“Without Prejudice” or “Without Prejudice Save As to Costs”
What’s the difference?
The question was recently considered by the Federal Court of Australia in Romero v Farstad Shipping (Indian Pacific) Pty Ltd (No 4)  FCA 120 handing down it’s judgment on 20 February 2017.
This long running and no doubt expensive matter concerned a dispute relating to a breach of employment contract, with Ms. Romero ultimately being awarded nominal damages of $100 (although significant damages were recovered in relation to her Seafarers Rehabilitation and Compensation Act claim).
Back in 2004, Farstad attempted to settle the proceedings by making an offer to Romero in a document entitled “Release and Discharge Deed”. The email to which that document was attached contained in the subject line that the email was sent “without prejudice” rather than “without prejudice save as to costs”
Ms Romero relied upon that distinction in submitting that the deed should not have been disclosed to the Court and that the offer should therefore be disregarded in considering the order for costs and Farstad’s call for costs to be awarded on an indemnity basis.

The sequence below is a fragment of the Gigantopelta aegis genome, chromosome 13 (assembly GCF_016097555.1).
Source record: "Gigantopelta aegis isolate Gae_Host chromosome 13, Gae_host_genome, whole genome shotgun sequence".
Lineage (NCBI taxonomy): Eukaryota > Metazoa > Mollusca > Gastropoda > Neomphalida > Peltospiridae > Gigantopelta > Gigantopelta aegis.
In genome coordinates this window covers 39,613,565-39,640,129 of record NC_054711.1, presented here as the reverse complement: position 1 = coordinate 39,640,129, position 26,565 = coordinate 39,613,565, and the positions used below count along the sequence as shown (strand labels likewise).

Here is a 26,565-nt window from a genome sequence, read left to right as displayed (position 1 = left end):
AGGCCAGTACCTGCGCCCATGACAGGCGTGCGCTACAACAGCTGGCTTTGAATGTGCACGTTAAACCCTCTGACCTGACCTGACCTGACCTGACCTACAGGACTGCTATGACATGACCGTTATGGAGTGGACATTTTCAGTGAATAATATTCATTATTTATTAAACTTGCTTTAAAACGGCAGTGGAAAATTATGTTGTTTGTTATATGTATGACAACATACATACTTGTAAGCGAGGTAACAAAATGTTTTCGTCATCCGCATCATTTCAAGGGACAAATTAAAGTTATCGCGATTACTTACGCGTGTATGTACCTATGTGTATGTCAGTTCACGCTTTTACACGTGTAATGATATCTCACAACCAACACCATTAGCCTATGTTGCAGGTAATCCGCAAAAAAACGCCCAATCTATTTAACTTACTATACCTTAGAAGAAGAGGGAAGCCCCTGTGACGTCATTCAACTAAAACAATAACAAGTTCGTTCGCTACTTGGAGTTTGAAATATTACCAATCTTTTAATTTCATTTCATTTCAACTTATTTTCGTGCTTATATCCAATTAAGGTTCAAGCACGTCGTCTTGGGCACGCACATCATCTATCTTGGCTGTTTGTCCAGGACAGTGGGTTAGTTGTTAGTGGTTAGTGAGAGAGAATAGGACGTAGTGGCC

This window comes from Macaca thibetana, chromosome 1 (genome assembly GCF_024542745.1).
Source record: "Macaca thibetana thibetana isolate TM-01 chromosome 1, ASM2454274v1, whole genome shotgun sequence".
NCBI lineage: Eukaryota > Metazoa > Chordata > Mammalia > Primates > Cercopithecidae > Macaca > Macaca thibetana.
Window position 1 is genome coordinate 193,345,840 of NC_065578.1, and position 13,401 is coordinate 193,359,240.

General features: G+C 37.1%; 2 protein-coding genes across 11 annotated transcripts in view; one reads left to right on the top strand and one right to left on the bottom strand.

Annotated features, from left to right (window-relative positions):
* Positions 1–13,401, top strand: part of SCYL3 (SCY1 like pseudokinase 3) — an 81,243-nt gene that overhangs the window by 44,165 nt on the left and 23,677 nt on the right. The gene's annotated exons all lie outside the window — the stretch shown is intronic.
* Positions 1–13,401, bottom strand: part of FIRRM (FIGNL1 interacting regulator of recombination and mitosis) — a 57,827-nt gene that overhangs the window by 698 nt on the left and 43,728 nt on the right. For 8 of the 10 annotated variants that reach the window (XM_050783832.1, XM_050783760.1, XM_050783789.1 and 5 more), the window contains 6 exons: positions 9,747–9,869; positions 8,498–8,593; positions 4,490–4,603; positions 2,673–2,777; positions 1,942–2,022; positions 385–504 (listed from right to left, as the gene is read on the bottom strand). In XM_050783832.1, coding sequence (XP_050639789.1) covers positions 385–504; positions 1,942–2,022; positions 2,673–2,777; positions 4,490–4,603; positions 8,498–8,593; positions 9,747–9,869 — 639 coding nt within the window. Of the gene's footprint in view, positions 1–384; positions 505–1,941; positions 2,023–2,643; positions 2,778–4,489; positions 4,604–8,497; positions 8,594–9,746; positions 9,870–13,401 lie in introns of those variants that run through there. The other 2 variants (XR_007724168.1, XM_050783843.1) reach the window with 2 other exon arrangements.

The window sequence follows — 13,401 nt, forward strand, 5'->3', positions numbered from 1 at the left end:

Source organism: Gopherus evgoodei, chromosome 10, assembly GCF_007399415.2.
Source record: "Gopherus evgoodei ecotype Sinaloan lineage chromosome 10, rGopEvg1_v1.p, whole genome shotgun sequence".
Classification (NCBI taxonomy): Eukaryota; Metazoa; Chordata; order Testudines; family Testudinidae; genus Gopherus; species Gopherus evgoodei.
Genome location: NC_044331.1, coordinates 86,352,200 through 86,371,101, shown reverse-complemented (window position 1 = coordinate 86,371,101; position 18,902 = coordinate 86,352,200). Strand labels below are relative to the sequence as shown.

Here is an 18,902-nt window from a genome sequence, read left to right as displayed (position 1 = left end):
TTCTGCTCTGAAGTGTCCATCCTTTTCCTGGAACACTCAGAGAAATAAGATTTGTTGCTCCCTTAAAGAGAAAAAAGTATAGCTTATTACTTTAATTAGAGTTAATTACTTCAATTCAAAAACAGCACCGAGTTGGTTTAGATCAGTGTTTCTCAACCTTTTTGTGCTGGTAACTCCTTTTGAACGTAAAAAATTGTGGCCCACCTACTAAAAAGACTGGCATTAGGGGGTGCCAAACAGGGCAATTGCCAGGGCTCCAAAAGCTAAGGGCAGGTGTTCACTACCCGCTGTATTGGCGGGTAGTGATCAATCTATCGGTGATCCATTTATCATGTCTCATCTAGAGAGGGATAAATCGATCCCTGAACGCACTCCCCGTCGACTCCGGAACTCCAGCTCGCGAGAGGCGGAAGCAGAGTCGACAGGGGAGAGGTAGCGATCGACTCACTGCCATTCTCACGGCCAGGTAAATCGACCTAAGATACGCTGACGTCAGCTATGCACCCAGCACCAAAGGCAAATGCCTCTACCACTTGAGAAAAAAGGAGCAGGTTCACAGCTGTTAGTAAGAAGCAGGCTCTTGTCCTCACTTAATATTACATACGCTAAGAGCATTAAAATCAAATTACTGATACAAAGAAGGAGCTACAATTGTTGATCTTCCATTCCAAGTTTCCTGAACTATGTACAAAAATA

The submission was rejected. At common law, there is a valid distinction between the two kinds of offer. As Megarry VC said in Computer Machinery Co Ltd v Drescher  1 WLR 1379 at 1383:
“Whether an offer is made ‘without prejudice’ or ‘without prejudice save as to costs,’ the courts ought to enforce the terms on which the offer is made so as to encourage compromises and shorten litigation. The latter form of offer has the added advantage of preventing the offer from being inadmissible on costs, thereby assisting the court towards justice in making the order as to costs.”
The common law has, however, been displaced by s 131 of the Evidence Act 1995 (Cth) which provides (relevantly) as follows:
s131 Exclusion of evidence of settlement negotiations
(1) Evidence is not to be adduced of:
(a) a communication that is made between persons in dispute, or between one or more persons in dispute and a third party, in connection with an attempt to negotiate a settlement of the dispute; or
(b) a document (whether delivered or not) that has been prepared in connection with an attempt to negotiate a settlement of a dispute.
(2) Subsection (1) does not apply if:
(h) the communication or document is relevant to determining liability for costs; or”
So, did Farshad receive the indemnity costs it sought? Answer, No, but for reasons we are unconcerned with here.
The takeout is that all communications, however marked, relevant to the determination of liability for costs can be adduced.